When it comes to how the city’s parks are used, it’s not always City Hall making decisions from the top down.
If parks undergo major changes in the next few years, neighborhood groups could be the driving forces behind that change.
Interim parks and rec. director Jay Odegaard says those groups tend to be where new ideas for old parks come from, along with funding for projects.
“It’s neighborhood associations that reach out … and what they would like to see done in their neighborhood or at their neighborhood park,” Odegaard said. “We help facilitate that change.”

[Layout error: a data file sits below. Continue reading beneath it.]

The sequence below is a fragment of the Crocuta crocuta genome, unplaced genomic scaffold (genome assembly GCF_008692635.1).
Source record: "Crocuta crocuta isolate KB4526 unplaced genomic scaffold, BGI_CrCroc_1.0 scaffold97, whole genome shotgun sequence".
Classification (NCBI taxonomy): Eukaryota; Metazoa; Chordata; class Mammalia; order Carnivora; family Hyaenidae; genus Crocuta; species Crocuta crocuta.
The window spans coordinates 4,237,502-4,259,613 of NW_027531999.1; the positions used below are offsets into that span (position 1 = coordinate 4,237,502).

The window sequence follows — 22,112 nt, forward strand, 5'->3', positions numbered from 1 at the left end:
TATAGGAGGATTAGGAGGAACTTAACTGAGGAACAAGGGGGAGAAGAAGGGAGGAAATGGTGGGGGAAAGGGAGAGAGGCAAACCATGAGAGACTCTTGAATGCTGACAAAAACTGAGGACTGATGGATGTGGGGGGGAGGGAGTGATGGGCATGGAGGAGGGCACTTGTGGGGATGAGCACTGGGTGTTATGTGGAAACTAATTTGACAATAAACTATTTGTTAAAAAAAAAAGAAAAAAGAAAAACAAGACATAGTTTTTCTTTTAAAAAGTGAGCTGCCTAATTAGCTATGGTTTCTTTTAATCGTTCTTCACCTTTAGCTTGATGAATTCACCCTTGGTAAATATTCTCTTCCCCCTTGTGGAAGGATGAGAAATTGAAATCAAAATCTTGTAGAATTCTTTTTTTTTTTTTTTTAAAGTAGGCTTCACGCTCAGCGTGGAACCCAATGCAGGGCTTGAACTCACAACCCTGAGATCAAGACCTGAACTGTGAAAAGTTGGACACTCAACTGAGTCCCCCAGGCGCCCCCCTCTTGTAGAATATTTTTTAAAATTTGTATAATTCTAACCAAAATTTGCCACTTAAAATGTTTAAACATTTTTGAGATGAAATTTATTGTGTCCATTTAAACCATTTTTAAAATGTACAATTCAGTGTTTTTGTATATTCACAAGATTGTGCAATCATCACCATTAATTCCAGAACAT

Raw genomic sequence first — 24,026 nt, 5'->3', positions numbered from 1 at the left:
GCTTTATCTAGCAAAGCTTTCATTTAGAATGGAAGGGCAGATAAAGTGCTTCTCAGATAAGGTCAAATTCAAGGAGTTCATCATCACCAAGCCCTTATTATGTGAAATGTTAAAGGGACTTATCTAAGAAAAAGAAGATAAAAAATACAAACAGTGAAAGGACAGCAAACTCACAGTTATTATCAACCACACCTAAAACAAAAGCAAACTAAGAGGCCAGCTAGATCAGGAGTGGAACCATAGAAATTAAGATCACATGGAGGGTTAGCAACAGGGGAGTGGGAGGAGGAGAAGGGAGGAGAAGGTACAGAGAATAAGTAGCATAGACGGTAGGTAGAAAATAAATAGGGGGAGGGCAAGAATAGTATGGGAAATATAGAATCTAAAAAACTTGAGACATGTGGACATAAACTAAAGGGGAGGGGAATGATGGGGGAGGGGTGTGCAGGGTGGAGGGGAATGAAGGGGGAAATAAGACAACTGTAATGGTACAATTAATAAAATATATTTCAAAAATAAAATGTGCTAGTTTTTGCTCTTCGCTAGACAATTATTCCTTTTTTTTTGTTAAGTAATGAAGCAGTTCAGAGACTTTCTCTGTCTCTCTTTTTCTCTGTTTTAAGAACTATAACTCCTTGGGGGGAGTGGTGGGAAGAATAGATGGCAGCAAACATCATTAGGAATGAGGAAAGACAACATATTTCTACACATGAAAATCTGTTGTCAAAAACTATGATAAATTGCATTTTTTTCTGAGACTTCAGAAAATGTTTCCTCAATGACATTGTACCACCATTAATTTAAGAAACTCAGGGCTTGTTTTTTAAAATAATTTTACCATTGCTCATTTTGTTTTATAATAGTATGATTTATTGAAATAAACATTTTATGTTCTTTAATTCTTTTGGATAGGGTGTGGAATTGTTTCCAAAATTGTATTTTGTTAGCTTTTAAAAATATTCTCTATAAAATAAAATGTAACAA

Odegaard says his department relies a lot upon the interests of neighborhood groups and their ability to raise money for projects they want.
“It’s group like the Save the Myrick Park Zoo that we’re really focusing on trying to collaborate with so that the taxpayers aren’t taking the entire brunt of the funding,” Odegaard said.
Last month, an audit of park spending was presented to La Crosse’s city council.
It found there were too many transfers of money from one park project to another without much public notice.